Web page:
The Connecticut College Sediment Elevation (SET’s) database, which are used to track marsh elevation response to sea level rise, is being transferred to LISICOS and the Connecticut Department of Environmental Protection (DEP) had developed a draft website for a statewide network of SET’s. There are plans to install approximately 60 new benchmarks to support SET measurements. Visit the USGS website to learn more about SET’s.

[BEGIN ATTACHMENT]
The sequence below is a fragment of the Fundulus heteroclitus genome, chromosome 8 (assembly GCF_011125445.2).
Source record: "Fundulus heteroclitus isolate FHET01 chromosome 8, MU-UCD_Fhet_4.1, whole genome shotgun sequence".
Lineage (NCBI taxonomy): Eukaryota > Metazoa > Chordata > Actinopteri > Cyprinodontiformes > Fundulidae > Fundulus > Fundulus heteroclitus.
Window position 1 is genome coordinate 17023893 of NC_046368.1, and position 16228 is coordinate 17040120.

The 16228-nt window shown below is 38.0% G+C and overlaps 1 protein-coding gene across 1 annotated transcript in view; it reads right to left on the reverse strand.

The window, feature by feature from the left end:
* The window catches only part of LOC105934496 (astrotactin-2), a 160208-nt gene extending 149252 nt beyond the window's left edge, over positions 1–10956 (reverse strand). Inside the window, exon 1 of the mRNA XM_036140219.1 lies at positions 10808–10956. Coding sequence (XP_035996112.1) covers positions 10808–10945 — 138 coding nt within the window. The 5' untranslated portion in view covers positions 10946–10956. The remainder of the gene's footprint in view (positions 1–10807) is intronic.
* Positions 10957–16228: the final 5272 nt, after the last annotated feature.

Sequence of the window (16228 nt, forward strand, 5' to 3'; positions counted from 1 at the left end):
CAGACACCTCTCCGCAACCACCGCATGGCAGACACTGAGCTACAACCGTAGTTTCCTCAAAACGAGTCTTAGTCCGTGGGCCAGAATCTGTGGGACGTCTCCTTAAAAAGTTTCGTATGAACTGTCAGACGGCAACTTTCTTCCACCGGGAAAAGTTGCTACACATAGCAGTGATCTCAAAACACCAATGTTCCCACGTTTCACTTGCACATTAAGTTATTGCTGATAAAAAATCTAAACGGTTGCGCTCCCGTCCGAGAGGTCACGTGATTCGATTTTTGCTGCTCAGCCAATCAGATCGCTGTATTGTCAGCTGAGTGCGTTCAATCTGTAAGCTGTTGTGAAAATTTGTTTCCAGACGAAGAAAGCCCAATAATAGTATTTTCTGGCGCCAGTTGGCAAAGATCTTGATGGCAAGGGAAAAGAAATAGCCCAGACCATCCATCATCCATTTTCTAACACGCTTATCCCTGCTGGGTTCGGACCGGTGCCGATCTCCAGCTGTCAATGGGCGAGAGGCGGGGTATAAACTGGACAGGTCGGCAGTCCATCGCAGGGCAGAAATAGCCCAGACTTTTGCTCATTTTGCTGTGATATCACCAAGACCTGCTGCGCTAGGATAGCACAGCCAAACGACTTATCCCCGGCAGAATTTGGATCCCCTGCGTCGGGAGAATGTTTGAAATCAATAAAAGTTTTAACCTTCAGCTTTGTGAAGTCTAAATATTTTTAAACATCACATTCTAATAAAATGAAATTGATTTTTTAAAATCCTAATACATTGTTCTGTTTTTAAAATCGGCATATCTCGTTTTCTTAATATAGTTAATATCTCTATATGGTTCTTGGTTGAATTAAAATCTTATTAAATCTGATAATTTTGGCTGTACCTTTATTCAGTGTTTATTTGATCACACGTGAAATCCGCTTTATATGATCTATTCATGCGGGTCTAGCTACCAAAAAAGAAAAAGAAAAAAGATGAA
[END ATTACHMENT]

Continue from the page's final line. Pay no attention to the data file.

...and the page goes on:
The lower Connecticut River in Connecticut was designated as a wetland of international importance under the Ramsar Convention in 1994. The River contains the best examples of brackish and fresh tidal marshes in New England. It is likely the reduced snowpack to the north will reduce the volume of the spring freshet and cause the freshet to arrive earlier in the year. This together will sea level rise is expected to cause the salt wedge to move upstream potentially changing the distribution and abundance of these wetland types. LISICOS partnered with USGS to install two recording salinity gages, the Old Lyme gage is operational. The purpose of this gage to document current salinity conditions so that future impacts from climate change can be documented and perhaps support wetland adaptation strategies. The gages are already revealing previously unknown patterns of salinity fluctuations during summer neap-spring tidal cycles.